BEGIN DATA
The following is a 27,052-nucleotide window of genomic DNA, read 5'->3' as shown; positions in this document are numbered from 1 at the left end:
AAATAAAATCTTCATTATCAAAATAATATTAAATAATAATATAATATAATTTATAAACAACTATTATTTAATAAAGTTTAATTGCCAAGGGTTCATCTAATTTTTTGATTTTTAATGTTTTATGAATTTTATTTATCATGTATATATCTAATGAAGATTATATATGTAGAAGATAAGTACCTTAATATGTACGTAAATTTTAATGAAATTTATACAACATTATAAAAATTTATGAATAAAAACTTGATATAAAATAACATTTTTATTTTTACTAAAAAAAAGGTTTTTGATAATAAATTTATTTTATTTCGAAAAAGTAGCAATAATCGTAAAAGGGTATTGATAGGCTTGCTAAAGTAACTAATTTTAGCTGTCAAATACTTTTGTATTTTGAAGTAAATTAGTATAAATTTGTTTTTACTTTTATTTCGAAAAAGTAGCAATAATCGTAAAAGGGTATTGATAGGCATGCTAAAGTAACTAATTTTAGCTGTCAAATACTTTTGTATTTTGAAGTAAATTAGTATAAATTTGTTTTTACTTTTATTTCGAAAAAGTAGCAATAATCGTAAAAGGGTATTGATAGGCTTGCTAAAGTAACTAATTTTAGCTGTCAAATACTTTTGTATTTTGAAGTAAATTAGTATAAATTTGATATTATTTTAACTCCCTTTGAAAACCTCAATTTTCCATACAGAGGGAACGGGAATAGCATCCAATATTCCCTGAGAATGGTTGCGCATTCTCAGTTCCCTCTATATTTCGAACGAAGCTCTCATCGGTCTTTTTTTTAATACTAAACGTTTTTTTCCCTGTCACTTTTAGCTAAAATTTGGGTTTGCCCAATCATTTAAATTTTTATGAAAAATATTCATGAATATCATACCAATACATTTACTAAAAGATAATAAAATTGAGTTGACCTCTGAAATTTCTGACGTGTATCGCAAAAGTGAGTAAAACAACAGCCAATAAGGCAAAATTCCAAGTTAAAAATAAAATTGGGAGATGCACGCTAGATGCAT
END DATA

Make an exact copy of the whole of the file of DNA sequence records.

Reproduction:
The following is a 27,052-nucleotide window of genomic DNA, read 5'->3' as shown; positions in this document are numbered from 1 at the left end:
AAATAAAATCTTCATTATCAAAATAATATTAAATAATAATATAATATAATTTATAAACAACTATTATTTAATAAAGTTTAATTGCCAAGGGTTCATCTAATTTTTTGATTTTTAATGTTTTATGAATTTTATTTATCATGTATATATCTAATGAAGATTATATATGTAGAAGATAAGTACCTTAATATGTACGTAAATTTTAATGAAATTTATACAACATTATAAAAATTTATGAATAAAAACTTGATATAAAATAACATTTTTATTTTTACTAAAAAAAAGGTTTTTGATAATAAATTTATTTTATTTCGAAAAAGTAGCAATAATCGTAAAAGGGTATTGATAGGCTTGCTAAAGTAACTAATTTTAGCTGTCAAATACTTTTGTATTTTGAAGTAAATTAGTATAAATTTGTTTTTACTTTTATTTCGAAAAAGTAGCAATAATCGTAAAAGGGTATTGATAGGCATGCTAAAGTAACTAATTTTAGCTGTCAAATACTTTTGTATTTTGAAGTAAATTAGTATAAATTTGTTTTTACTTTTATTTCGAAAAAGTAGCAATAATCGTAAAAGGGTATTGATAGGCTTGCTAAAGTAACTAATTTTAGCTGTCAAATACTTTTGTATTTTGAAGTAAATTAGTATAAATTTGATATTATTTTAACTCCCTTTGAAAACCTCAATTTTCCATACAGAGGGAACGGGAATAGCATCCAATATTCCCTGAGAATGGTTGCGCATTCTCAGTTCCCTCTATATTTCGAACGAAGCTCTCATCGGTCTTTTTTTTAATACTAAACGTTTTTTTCCCTGTCACTTTTAGCTAAAATTTGGGTTTGCCCAATCATTTAAATTTTTATGAAAAATATTCATGAATATCATACCAATACATTTACTAAAAGATAATAAAATTGAGTTGACCTCTGAAATTTCTGACGTGTATCGCAAAAGTGAGTAAAACAACAGCCAATAAGGCAAAATTCCAAGTTAAAAATAAAATTGGGAGATGCACGCTAGATGCAT